All of these are real-life issues that may make you WANT to break your lease, but are not justifiable reasons that a court will normally view as being reasonable. However, all is not lost! There are a few things you can still do that may reduce or eliminate the cost of breaking the lease.

When you Don't Have (Legal) Cause to Break the Lease

Sometimes, it just makes sense to take the financial hit and get out, even if you don't have any legal justification for doing so. In many cases, it comes down to mitigating the damages you will be liable for.

Read the Lease!

The first step is to read your Colorado residential lease agreement carefully! Some things may be written in which are unenforceable under landlord tenant law. An example of this would be a provision that the tenant is liable for the full amount of the lease, regardless of whether the property is re-leased during the lease period. The fact of the matter is, the landlord cannot "double-dip," collecting full rent from one tenant, who has vacated, and collecting again from the new tenant. The landlord is obligated to take reasonable steps to mitigate the damage of the broken lease, and this includes attempting to timely re-leasing the property to another tenant.

If you don't understand the lease, or if you think some provisions written in to the lease are unenforceable, it's a good idea to have an attorney take a look at it for you. A little bit spent on advice now can be a lot better than a lot money lost in court later.

Negotiate with your Landlord

Once you understand the lease and all its provisions, it may be time to have a talk with your landlord. It's possible that your landlord would be very happy to have your lease terminated, and a new lease with another tenant started. For example, if demand for rentals is up, and rents for similar places has gone up correspondingly, your landlord might just let you out with thirty-day's notice. But if not, your landlord is still likely to discuss with you what terms are acceptable to her or him. However, your landlord may be pretty hard-nosed about the terms of the lease, but may not want to go to all the trouble of taking you to court or trying to collect money from you after you are gone. For this reason alone, many landlords will work with you when you tell them you need to find a way for early lease termination. How much will they work with you? That's up to them. But it might depend in part on the relationship you have already established with them so far. The lesson here is, it's always a good idea to keep a positive relationship with your landlord, and to be a responsible tenant while you are leasing from them.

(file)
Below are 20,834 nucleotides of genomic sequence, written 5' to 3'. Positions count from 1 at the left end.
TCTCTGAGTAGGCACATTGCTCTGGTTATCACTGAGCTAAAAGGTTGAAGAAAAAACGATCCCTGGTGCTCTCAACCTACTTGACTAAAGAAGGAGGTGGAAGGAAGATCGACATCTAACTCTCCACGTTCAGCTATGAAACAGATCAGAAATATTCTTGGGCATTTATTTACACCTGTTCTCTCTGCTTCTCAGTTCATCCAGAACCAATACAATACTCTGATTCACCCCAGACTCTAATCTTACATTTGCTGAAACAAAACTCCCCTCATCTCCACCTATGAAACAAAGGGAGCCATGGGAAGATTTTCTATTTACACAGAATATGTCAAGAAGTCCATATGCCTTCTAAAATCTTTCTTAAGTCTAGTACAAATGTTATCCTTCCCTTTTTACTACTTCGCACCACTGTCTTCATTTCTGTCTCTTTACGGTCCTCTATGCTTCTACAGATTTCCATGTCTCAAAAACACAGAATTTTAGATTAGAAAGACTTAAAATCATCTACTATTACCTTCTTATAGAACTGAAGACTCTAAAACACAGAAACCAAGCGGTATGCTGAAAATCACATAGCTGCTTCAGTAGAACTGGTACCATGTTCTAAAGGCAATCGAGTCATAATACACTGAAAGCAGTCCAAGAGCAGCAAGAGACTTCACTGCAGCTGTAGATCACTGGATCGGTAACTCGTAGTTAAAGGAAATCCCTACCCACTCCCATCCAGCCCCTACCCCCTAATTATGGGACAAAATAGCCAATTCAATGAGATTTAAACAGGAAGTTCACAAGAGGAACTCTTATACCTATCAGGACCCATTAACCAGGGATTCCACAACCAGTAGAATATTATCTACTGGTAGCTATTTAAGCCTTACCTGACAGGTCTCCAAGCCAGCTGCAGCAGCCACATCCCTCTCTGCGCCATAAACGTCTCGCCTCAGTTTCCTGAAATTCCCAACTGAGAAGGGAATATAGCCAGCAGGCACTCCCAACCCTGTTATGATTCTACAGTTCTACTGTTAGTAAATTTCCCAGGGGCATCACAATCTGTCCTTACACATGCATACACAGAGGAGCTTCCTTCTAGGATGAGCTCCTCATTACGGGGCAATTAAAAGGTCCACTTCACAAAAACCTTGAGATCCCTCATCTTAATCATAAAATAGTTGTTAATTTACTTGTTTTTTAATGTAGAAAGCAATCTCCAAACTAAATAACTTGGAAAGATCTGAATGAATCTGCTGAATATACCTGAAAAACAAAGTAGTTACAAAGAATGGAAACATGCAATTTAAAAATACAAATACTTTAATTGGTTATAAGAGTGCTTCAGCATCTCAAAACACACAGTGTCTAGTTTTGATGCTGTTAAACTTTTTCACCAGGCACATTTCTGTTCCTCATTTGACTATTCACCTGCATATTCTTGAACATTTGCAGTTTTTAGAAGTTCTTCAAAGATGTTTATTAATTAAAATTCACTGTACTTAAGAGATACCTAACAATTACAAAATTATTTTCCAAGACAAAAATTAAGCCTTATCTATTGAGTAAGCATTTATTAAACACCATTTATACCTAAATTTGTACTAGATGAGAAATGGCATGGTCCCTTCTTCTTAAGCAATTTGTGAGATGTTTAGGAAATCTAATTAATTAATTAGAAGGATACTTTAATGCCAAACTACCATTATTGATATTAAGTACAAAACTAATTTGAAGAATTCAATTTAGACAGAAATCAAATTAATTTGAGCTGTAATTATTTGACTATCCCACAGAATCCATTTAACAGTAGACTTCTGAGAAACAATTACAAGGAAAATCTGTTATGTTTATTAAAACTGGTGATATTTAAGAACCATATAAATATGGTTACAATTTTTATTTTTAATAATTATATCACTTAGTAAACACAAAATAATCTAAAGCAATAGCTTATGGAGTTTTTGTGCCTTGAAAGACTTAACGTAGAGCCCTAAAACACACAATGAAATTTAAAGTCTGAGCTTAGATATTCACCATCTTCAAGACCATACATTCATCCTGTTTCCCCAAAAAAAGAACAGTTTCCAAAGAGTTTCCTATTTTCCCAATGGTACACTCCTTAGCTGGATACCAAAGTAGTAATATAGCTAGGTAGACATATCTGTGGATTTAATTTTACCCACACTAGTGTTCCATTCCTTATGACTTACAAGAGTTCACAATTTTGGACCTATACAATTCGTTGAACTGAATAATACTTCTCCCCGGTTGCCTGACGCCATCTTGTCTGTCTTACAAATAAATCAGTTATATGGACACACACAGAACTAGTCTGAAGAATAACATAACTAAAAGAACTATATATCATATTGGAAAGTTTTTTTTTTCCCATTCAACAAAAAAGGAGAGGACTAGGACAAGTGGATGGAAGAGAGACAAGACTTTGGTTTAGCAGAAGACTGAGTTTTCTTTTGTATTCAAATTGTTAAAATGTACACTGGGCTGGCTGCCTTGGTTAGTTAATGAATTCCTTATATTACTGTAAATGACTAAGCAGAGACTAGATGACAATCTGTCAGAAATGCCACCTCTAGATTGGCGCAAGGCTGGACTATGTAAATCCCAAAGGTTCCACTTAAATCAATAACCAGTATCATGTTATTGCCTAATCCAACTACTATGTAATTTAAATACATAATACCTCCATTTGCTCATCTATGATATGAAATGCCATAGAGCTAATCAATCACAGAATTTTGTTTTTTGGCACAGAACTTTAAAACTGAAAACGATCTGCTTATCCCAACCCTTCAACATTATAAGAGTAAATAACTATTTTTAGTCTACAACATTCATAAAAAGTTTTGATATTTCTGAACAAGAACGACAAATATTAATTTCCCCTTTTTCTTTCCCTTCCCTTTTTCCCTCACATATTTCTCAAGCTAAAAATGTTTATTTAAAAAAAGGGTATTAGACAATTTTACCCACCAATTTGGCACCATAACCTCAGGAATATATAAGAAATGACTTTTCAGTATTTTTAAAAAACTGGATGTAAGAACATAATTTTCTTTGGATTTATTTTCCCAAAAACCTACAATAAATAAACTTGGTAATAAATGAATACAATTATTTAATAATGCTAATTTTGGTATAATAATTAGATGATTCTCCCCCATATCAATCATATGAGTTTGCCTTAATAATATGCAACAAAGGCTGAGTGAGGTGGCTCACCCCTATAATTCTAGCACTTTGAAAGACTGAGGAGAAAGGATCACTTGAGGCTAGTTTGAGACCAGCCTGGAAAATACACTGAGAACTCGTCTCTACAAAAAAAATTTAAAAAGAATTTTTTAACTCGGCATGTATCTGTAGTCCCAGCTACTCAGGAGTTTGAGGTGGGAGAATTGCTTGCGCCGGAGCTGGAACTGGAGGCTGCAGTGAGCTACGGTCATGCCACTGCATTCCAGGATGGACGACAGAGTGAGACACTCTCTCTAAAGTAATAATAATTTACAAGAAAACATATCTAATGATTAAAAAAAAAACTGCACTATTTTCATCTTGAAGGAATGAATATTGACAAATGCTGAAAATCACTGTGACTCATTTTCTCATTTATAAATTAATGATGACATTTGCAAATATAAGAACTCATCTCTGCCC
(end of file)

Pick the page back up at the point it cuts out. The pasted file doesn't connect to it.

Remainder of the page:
Remember discussing the termination of the lease is a negotiation. It can help to explain--politely--why you want--or need to leave. It can also help to be willing to give a little!  Offering some payment towards getting the place ready to re-lease, or agreeing to patch every nail-hole in the walls and touch up the paint yourself, these sorts of things sometimes make it relatively painless for the landlord to let you out early. And that's the key: If the landlord finds an arrangement that they think works to their favor, they are much more likely to go along with you, even though it means a little trouble finding a new tenant. If they DON'T find a reason to think it's going to work in their favor, they won't be motivated to work with you.

Replace Yourself

You may also be in a position to help find a new tenant for them. Assuming you are leaving, not because the property or the landlord is a problem, but just because your life circumstances have changed, you may know someone who is looking for a place. Maybe it's a friend who has been in your place, and commented that they like your place. Bringing a lease application with you from a viable candidate who wants to take over the place you are leaving could be a BIG step towards getting released from your lease early. The key is to make the situation as painless as possible for everyone!

Don't be Afraid to Ask for Help!

In the end, some of us are born negotiators, and some of us are, well... hopeless as negotiators. Some of us have a hard time asking for what we need or making the case for our position.

The fact of the matter is, it can be expensive to break a lease, and the more money the lease involves, and the earlier in the term of the lease you want to break it, the more it is likely to cost you to get out early.

Whatever the issue is that makes you want to terminate a lease early, a real estate attorney doesn't just argue cases in court. A good attorney can negotiate for you, and help you navigate your way to limiting your total liability.

What you really want is to carefully navigate the situation and not be penny-wise and pound-foolish. Breaking a lease can run into the thousands of dollars in liability judgments. That doesn't even include attorney's fees representing you in court. If you aren't very sure of what you are doing or aren't sure you will get the kind of deal you want from your landlord, a little spent on attorney's fees on the front-end can save you a lot in the end.

It is never a bad idea to think about getting some solid legal advice, and maybe even some representation, long before the case winds up in court. Ideally, you should have all the facts in hand before you even bring the matter up to your landlord. Click here to learn everything you need to know about Leasing Residential Property in Colorado.

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Topics: Colorado Landlord Tenant Law, Residential Lease Agreements, feature